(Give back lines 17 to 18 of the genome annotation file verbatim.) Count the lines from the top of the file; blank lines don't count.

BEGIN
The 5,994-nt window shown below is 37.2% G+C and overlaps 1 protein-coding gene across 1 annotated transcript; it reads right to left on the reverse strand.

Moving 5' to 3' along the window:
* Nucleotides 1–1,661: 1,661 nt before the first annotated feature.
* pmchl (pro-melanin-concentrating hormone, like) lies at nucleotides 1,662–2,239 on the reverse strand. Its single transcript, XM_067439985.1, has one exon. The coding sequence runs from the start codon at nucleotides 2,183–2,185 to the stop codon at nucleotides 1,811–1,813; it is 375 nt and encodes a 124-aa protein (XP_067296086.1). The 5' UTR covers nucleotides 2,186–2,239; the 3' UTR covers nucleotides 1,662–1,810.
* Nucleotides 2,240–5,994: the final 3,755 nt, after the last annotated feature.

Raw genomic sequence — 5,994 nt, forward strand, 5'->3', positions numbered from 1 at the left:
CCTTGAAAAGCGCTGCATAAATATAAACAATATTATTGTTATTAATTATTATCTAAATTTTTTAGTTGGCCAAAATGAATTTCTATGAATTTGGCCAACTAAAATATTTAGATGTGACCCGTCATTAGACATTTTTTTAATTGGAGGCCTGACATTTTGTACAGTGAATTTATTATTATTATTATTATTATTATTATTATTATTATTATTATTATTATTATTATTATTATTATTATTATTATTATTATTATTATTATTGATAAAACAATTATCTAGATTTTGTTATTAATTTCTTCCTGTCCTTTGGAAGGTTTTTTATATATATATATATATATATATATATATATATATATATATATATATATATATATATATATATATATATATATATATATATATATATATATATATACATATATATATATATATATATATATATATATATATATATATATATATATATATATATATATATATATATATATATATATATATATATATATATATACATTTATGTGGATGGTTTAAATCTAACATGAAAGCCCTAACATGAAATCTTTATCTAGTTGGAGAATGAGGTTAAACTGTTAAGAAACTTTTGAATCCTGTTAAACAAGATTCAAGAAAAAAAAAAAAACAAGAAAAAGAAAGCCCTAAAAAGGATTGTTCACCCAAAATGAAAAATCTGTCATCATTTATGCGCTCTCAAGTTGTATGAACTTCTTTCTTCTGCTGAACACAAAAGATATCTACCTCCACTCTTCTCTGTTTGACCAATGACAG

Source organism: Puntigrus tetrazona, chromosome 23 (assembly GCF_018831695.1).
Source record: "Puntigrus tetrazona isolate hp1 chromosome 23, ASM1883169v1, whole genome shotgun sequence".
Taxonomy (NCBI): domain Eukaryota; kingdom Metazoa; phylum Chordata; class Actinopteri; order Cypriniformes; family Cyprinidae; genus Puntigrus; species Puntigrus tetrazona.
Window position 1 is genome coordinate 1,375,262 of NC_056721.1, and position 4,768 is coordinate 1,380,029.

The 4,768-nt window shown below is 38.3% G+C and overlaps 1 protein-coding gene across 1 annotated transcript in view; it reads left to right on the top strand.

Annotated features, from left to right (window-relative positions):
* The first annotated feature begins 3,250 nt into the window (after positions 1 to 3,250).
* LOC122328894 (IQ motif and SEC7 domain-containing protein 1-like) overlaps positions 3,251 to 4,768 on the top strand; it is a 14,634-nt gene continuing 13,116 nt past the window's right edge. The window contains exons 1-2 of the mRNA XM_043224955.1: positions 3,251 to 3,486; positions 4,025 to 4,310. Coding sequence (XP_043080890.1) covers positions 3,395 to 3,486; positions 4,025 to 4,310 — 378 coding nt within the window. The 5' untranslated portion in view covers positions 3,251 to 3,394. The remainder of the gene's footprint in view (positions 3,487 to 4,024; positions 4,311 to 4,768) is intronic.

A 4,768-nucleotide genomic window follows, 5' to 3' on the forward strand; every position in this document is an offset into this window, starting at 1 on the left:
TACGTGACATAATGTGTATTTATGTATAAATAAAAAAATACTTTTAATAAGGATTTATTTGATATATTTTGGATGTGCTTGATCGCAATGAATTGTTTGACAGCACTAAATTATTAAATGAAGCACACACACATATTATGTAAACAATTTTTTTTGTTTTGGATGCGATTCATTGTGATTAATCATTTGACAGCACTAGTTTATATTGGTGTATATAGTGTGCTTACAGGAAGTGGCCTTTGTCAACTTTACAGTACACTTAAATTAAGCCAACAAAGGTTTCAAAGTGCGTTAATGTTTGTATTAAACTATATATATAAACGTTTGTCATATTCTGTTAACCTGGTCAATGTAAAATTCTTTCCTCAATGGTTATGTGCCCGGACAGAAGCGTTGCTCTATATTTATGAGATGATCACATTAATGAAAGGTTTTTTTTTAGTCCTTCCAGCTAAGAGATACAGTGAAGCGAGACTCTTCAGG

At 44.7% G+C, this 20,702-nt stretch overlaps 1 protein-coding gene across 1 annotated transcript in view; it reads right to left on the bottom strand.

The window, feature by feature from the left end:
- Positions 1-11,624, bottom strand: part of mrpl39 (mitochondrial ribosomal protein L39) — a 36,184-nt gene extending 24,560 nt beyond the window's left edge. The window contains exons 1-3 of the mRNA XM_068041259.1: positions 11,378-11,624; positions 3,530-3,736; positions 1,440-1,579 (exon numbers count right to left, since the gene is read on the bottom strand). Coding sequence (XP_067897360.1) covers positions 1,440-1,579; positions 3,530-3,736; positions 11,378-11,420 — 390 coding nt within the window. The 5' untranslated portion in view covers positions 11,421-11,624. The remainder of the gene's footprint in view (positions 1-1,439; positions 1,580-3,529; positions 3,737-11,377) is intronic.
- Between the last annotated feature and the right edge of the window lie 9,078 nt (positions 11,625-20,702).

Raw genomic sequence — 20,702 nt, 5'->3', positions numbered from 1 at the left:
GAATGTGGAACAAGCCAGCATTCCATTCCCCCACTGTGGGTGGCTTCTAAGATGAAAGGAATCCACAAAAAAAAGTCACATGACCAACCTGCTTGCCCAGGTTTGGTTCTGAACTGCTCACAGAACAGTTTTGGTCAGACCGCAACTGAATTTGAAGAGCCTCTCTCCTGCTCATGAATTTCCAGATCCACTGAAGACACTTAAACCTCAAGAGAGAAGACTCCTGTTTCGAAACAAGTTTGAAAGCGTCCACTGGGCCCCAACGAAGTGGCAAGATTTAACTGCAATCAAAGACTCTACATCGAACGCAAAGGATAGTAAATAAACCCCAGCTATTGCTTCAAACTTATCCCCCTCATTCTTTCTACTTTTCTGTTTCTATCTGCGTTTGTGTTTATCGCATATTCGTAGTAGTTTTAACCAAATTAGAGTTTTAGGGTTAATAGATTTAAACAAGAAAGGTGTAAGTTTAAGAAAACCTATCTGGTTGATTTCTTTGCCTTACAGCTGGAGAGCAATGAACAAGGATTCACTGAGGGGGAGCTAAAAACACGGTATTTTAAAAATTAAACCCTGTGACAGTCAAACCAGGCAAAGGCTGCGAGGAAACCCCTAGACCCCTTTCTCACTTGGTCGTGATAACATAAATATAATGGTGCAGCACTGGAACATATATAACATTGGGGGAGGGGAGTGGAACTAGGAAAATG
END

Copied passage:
TACGTGACATAATGTGTATTTATGTATAAATAAAAAAATACTTTTAATAAGGATTTATTTGATATATTTTGGATGTGCTTGATCGCAATGAATTGTTTGACAGCACTAAATTATTAAATGAAGCACACACACATATTATGTAAACAATTTTTTTTGTTTTGGATGCGATTCATTGTGATTAATCATTTGACAGCACTAGTTTATATTGGTGTATATAGTGTGCTTACAGGAAGTGGCCTTTGTCAACTTTACAGTACACTTAAATTAAGCCAACAAAGGTTTCAAAGTGCGTTAATGTTTGTATTAAACTATATATATAAACGTTTGTCATATTCTGTTAACCTGGTCAATGTAAAATTCTTTCCTCAATGGTTATGTGCCCGGACAGAAGCGTTGCTCTATATTTATGAGATGATCACATTAATGAAAGGTTTTTTTTTAGTCCTTCCAGCTAAGAGATACAGTGAAGCGAGACTCTTCAGG

At 44.7% G+C, this 20,702-nt stretch overlaps 1 protein-coding gene across 1 annotated transcript in view; it reads right to left on the bottom strand.